Published: 19 August 2013
If you are visiting our beneficiary assistance page, we are so sorry you are here. We know that this is a sad and stressful time for you, but hope this information will help make the task easier. There are a lot of decisions to be made at this time, so be sure to seek the counsel of a trusted advisor to help you with the process. Think about which tasks you can hand off to those who are ready to help.
Where do I start?
There are a few tasks that you must take care of immediately, such as funeral arrangements, and some tasks that can wait until after the funeral. It will be helpful to have these documents at hand to complete a lot of the final arrangements:
- Death certificates (at least a dozen)
- Social Security card
- Marriage certificate (available from the county clerk where the marriage license was issued)
- Birth certificate
- Birth certificates for any children (available at either the state or county public records office where the person was born)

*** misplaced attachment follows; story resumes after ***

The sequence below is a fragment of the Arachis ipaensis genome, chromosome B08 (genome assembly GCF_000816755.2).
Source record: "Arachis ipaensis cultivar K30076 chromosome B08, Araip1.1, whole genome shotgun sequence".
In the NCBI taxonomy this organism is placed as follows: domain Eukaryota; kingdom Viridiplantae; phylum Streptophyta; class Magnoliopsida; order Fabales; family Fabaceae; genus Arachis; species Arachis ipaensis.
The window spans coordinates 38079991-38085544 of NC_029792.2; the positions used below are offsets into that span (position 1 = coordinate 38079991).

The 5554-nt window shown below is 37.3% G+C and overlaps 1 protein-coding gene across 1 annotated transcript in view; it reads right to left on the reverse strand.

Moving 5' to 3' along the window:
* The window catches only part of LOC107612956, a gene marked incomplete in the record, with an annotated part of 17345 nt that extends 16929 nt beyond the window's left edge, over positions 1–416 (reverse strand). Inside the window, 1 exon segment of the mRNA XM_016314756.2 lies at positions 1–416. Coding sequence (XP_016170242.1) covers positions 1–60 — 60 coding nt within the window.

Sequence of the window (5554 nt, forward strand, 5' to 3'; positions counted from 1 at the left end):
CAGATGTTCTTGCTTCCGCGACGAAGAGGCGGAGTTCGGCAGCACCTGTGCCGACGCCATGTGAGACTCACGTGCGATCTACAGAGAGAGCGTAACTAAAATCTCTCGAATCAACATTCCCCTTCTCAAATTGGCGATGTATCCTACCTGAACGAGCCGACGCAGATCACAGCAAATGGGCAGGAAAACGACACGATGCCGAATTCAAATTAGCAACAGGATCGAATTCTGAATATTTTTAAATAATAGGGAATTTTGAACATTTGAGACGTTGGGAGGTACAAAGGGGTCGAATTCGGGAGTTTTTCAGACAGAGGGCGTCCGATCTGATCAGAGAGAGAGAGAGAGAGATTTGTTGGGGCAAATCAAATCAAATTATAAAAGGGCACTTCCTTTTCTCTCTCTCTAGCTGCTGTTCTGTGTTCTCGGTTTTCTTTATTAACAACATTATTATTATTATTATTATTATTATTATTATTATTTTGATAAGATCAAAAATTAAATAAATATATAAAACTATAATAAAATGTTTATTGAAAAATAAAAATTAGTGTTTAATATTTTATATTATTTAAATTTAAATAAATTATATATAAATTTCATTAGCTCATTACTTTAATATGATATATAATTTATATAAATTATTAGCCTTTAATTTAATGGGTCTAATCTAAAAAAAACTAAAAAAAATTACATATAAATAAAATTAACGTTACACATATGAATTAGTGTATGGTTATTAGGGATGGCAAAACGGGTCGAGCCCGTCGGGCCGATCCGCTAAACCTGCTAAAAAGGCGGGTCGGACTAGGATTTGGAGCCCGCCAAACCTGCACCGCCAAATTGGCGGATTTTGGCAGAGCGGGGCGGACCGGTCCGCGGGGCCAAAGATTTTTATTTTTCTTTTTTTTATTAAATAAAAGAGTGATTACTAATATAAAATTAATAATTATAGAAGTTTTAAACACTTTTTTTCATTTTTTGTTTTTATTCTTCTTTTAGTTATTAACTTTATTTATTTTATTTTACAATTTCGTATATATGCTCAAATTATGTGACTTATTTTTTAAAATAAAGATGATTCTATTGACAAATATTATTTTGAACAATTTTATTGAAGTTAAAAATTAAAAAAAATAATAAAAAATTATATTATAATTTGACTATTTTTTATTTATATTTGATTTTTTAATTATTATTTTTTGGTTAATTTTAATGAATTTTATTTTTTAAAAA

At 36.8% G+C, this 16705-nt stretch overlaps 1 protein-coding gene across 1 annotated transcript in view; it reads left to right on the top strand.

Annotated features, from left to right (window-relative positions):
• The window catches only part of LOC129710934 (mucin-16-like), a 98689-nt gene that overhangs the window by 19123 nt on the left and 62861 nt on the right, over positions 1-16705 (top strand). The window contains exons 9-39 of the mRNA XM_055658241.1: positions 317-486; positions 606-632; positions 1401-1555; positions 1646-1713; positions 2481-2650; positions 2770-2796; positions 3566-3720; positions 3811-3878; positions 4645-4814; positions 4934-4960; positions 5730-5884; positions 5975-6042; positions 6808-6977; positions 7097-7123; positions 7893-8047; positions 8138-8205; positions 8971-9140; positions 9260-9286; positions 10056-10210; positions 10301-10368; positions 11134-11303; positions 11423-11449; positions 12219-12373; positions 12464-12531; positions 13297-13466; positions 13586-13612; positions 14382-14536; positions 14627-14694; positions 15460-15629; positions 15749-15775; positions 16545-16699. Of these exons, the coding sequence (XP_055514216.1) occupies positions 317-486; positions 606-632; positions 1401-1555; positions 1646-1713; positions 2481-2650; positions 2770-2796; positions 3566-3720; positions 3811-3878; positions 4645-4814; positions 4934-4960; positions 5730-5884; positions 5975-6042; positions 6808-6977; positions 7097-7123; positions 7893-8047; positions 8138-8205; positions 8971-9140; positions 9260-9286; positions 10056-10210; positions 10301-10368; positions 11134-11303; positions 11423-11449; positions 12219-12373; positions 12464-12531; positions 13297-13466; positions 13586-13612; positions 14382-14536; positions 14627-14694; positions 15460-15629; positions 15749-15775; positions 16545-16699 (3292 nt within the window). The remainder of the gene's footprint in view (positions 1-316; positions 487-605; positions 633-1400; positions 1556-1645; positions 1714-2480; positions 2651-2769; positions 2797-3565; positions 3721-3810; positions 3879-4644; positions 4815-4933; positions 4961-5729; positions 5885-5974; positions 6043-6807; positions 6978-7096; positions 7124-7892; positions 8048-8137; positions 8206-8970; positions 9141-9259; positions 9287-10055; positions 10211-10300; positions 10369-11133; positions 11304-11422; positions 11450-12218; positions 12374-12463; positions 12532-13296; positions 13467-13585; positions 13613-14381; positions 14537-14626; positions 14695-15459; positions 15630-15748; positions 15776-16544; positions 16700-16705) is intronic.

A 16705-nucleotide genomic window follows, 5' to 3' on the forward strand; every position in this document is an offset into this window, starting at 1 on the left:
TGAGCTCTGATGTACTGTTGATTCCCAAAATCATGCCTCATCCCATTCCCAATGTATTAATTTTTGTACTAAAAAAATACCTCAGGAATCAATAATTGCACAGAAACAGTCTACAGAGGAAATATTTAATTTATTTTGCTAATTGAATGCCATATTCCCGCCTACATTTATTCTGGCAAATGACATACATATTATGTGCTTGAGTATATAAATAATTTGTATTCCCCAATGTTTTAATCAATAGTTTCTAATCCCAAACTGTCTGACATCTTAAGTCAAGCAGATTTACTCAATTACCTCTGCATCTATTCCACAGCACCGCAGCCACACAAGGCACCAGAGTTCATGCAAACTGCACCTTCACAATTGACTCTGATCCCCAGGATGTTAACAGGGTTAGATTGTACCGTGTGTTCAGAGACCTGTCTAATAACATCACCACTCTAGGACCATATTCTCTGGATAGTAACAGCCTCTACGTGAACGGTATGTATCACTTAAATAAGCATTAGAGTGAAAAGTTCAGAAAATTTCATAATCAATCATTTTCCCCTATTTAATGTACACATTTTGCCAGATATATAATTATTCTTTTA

- Insurance policies
- Deeds and titles to property (including real estate, stocks, bonds, bank accounts, deeds, personal property)
- Automobile title and registration papers
- Stock certificates
- Bank passbooks
- Honorable discharge papers for a veteran and/or VA claim number (if you cannot find a copy, contact National Personnel Records Center, 9700 Page Boulevard, St. Louis, MO 63132-5200)
- Recent income tax forms and W-2 forms
- Loan and installment payment books and contracts
Planning the funeral
If your loved one did not make previous arrangements, then you will need to bring together key family members and find a funeral director who will guide you through this planning process. Some things to consider:
- What were the deceased wishes?
- What can you afford?
- What’s realistic?
- What will help the family the most?
An average cost of a funeral is $5,000 to $8,000. The funeral director may require that a portion of the death benefit from the deceased's life insurance policy be assigned to the funeral home. The beneficiary will be asked to sign an assignment form, which will guarantee that the funeral expense will be paid from the death benefit.